Thirty Meter Telescope’s website victim of cyberattack

27 Apr 2015

Less than a month after construction of one of the world’s largest telescopes began, the website of the Thirty Meter Telecope (TMT) in Hawaii has been taken down by an Anonymous cyberattack.

Based near the summit of Mauna Kea on one of Hawaii’s largest islands, the futuristic telescope is still currently under construction, with plans to begin operations in 2022. It has received significant backing from governmental bodies to make it one of the most powerful Earth-based telescopes for use by astronomers.

However, construction has now been placed on hold after significant protest against its construction by Hawaii natives reached new heights this week after hundreds took to the streets due to what they see as construction on sacred ground.

According to native Hawaiian tradition, Mauna Kea was the birthplace of the Hawaiian Islands, where the earth mother and sky father met, resulting in its creation.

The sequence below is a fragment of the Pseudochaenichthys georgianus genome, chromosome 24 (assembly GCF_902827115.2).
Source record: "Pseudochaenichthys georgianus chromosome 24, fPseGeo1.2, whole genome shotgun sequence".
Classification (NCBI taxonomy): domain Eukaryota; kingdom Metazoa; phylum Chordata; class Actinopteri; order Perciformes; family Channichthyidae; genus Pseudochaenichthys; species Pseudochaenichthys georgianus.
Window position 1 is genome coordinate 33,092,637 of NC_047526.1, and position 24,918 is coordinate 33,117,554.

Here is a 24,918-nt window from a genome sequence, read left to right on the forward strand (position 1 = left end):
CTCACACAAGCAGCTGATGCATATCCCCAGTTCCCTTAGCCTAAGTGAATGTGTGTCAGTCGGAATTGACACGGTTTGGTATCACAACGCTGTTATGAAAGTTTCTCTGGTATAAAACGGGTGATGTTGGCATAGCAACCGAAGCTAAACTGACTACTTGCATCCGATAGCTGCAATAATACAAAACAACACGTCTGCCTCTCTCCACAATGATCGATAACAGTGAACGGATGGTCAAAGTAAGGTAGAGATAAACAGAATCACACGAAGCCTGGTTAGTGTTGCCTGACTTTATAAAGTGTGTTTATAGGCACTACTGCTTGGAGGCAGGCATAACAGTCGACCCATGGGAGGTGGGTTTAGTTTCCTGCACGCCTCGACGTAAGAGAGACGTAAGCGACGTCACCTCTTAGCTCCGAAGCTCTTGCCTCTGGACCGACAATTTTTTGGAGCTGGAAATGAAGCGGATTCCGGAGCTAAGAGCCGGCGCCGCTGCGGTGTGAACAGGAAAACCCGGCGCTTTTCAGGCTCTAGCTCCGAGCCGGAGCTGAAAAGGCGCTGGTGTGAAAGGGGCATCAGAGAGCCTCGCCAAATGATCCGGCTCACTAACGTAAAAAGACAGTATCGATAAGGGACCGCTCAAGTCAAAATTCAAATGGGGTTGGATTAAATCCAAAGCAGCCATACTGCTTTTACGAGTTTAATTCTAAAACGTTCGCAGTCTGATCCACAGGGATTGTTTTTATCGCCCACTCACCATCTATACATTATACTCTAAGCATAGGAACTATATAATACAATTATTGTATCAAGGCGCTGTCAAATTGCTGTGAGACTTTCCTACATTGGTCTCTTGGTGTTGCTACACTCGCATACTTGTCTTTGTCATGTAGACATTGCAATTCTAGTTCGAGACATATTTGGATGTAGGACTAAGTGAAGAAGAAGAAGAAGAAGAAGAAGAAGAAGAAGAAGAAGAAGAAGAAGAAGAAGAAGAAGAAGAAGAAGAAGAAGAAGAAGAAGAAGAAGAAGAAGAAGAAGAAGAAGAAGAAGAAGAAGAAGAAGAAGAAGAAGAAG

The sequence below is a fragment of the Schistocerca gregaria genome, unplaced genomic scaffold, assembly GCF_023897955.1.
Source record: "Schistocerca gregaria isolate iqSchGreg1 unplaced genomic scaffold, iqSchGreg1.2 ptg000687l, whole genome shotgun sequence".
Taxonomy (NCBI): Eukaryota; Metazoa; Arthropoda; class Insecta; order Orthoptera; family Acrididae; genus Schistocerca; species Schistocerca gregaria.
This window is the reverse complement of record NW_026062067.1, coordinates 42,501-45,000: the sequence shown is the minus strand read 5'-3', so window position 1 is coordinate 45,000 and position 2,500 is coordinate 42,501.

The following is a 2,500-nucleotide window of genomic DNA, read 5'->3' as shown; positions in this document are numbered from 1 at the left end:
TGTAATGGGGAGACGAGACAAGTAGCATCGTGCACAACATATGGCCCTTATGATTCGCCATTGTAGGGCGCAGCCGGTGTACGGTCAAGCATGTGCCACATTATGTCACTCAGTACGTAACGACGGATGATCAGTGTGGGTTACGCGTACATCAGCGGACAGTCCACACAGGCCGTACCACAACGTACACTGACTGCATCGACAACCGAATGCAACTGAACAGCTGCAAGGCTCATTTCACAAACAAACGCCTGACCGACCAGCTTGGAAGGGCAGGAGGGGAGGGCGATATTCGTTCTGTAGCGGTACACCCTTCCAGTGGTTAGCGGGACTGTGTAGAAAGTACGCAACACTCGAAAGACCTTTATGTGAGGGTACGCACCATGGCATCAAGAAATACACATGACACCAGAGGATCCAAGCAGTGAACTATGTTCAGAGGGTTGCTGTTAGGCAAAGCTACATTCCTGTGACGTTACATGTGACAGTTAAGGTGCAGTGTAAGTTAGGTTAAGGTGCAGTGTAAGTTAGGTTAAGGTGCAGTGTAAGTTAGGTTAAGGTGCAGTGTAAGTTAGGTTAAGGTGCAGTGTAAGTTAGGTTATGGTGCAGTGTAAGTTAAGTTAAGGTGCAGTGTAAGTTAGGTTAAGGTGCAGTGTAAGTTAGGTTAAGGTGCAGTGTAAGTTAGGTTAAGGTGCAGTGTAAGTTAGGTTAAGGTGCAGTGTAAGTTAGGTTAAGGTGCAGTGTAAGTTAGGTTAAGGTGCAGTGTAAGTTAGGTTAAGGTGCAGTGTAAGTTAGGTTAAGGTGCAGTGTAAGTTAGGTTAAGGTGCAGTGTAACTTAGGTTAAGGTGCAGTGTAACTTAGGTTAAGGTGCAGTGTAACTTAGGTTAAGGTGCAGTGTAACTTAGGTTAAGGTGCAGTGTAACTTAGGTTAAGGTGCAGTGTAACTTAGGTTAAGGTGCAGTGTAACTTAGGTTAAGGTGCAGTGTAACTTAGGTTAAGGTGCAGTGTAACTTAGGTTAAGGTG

Protests have been occurring since construction started at the beginning of April and, according to CBC News in Canada, an organisation called Operation Green Rights (affiliated with Anonymous), is claiming responsibility for the take down of the TMT’s website, simply saying: “Nothing will ever justify the destruction of ecosystems; filthy money can never replace them. Stand with the Hawaiian natives against #TMT.”

The cyberattack was later confirmed by the TMT’s spokesperson, Sandra Dawson: “TMT today was the victim of an unscrupulous denial of service attack, apparently launched by Anonymous. The incident is being investigated.”

Costing an estimated US$1.5bn, the Mauna Kea site was chosen for the TMT as, ironically, it was believed to be the best place to reduce the visual and cultural impact of a large telescope.

Mauna Kea peak image via Shutterstock

Colm Gorey was a senior journalist with Silicon Republic